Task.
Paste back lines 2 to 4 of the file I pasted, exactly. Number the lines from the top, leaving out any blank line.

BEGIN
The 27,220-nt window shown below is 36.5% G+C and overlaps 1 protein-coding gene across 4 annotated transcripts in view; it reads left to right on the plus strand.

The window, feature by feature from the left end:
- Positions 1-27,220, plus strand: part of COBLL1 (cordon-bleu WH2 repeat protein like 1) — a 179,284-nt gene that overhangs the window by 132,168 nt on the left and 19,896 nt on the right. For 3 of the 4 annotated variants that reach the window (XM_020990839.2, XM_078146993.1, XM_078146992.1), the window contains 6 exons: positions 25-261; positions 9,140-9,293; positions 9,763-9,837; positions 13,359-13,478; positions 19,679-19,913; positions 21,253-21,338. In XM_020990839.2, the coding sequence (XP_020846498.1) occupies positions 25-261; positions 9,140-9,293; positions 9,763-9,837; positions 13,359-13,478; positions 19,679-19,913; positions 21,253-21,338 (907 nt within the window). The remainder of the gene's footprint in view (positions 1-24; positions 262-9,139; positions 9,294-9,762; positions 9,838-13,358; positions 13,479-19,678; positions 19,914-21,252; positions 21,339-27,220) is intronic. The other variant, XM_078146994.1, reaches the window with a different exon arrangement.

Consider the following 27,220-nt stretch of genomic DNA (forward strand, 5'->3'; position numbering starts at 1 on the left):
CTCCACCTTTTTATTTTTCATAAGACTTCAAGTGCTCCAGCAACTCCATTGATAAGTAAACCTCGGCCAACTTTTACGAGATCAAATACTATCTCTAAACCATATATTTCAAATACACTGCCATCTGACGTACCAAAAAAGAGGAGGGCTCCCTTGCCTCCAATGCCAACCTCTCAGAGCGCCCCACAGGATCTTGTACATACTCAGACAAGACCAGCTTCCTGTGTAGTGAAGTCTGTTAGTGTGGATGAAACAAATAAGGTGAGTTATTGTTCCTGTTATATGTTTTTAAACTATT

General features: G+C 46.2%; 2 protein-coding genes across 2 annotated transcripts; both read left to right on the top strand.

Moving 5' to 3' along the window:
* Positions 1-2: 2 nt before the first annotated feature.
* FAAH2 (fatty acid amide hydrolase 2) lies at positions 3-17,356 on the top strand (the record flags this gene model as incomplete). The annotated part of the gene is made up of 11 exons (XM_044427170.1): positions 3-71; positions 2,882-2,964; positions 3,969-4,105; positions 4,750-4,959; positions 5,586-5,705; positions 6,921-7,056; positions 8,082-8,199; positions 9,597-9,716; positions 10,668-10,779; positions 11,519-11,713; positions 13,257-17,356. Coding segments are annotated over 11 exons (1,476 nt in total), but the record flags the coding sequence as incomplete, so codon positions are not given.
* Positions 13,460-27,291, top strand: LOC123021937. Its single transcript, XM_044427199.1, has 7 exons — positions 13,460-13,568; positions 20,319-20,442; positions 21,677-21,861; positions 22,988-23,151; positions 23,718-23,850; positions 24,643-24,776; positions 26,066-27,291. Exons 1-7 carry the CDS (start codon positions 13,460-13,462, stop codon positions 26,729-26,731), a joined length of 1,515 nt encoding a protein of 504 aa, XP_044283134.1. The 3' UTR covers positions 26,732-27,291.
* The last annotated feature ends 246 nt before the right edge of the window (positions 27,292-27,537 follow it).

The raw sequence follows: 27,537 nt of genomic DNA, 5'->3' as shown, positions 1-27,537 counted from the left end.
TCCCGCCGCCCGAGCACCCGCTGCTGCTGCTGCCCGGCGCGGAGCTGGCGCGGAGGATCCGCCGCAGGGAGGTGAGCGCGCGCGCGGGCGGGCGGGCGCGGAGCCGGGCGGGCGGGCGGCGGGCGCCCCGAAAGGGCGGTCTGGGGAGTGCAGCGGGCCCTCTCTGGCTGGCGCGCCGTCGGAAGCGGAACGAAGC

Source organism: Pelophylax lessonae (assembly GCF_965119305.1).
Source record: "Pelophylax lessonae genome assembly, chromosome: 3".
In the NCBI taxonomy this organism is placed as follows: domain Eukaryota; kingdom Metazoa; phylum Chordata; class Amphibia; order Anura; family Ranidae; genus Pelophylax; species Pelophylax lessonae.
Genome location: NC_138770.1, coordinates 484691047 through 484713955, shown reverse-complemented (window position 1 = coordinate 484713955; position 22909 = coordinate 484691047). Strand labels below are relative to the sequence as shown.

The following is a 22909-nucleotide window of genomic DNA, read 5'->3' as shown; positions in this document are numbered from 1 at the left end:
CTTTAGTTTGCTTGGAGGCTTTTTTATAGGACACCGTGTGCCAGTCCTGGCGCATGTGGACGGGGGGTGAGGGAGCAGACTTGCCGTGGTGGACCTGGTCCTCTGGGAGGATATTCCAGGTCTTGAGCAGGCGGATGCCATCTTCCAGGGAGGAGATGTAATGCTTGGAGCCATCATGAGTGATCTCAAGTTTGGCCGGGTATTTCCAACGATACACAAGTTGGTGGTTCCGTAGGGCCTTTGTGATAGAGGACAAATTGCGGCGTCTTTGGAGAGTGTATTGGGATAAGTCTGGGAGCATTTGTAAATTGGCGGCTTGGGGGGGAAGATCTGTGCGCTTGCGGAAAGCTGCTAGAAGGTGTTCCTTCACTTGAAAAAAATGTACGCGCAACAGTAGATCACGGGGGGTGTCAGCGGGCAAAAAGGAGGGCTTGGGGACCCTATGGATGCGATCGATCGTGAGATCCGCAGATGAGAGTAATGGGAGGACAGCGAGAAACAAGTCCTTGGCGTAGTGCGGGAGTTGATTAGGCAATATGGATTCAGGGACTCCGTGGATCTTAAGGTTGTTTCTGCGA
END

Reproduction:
The window, feature by feature from the left end:
- Positions 1-27,220, plus strand: part of COBLL1 (cordon-bleu WH2 repeat protein like 1) — a 179,284-nt gene that overhangs the window by 132,168 nt on the left and 19,896 nt on the right. For 3 of the 4 annotated variants that reach the window (XM_020990839.2, XM_078146993.1, XM_078146992.1), the window contains 6 exons: positions 25-261; positions 9,140-9,293; positions 9,763-9,837; positions 13,359-13,478; positions 19,679-19,913; positions 21,253-21,338. In XM_020990839.2, the coding sequence (XP_020846498.1) occupies positions 25-261; positions 9,140-9,293; positions 9,763-9,837; positions 13,359-13,478; positions 19,679-19,913; positions 21,253-21,338 (907 nt within the window). The remainder of the gene's footprint in view (positions 1-24; positions 262-9,139; positions 9,294-9,762; positions 9,838-13,358; positions 13,479-19,678; positions 19,914-21,252; positions 21,339-27,220) is intronic. The other variant, XM_078146994.1, reaches the window with a different exon arrangement.

Consider the following 27,220-nt stretch of genomic DNA (forward strand, 5'->3'; position numbering starts at 1 on the left):